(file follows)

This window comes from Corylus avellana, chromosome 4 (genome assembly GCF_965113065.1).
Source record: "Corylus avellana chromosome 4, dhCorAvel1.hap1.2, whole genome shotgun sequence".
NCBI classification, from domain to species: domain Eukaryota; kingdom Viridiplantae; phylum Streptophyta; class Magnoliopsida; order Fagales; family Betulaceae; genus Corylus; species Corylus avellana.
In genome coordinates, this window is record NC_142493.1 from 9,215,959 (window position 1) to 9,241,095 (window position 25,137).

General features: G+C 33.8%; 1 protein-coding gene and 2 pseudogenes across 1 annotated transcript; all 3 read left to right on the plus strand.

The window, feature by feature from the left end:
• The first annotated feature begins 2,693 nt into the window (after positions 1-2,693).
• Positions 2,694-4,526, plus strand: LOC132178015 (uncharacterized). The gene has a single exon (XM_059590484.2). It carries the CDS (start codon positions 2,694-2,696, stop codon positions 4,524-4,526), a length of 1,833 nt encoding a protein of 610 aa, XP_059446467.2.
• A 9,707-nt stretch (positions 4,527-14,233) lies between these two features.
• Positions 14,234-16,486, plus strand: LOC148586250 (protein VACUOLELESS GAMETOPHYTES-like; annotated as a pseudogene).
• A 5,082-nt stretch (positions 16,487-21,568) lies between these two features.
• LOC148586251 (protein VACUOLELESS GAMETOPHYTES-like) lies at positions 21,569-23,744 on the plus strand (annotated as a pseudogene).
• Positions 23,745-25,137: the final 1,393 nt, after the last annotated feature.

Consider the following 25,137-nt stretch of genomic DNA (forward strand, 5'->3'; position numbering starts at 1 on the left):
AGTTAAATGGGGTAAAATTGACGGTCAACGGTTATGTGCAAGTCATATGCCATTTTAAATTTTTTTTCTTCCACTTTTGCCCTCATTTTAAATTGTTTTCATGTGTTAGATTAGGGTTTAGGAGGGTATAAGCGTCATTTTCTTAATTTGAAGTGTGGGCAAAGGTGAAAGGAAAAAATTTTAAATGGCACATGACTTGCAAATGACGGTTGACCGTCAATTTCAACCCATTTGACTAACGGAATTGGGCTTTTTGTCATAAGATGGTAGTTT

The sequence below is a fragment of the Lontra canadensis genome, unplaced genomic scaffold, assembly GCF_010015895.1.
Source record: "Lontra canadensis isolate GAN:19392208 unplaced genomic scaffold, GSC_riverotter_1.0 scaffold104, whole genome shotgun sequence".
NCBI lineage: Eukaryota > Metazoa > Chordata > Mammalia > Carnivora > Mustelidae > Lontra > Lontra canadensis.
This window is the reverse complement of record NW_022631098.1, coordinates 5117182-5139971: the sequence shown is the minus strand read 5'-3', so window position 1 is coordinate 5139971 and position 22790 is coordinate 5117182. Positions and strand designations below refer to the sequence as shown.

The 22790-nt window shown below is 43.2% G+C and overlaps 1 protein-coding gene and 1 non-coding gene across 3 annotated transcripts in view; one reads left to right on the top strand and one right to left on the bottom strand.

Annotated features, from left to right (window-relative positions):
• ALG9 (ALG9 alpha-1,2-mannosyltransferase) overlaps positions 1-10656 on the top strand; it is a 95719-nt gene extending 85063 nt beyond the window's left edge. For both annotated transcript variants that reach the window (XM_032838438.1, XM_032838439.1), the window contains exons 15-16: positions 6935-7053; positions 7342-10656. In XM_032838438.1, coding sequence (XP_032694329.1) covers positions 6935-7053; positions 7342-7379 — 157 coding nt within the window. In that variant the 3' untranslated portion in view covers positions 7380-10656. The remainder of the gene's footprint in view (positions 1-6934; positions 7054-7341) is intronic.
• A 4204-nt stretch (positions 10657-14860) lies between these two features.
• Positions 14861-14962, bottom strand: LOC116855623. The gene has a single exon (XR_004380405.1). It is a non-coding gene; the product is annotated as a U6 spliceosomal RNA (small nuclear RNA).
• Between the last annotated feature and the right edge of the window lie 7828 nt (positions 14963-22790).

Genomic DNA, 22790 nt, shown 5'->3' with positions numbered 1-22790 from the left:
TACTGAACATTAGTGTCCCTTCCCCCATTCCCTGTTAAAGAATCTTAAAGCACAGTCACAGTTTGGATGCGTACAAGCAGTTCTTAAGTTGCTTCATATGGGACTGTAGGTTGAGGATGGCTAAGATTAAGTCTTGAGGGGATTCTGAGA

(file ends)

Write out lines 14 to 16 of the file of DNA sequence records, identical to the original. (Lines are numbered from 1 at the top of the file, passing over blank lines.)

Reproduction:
Consider the following 25,137-nt stretch of genomic DNA (forward strand, 5'->3'; position numbering starts at 1 on the left):
AGTTAAATGGGGTAAAATTGACGGTCAACGGTTATGTGCAAGTCATATGCCATTTTAAATTTTTTTTCTTCCACTTTTGCCCTCATTTTAAATTGTTTTCATGTGTTAGATTAGGGTTTAGGAGGGTATAAGCGTCATTTTCTTAATTTGAAGTGTGGGCAAAGGTGAAAGGAAAAAATTTTAAATGGCACATGACTTGCAAATGACGGTTGACCGTCAATTTCAACCCATTTGACTAACGGAATTGGGCTTTTTGTCATAAGATGGTAGTTT

The sequence below is a fragment of the Lontra canadensis genome, unplaced genomic scaffold, assembly GCF_010015895.1.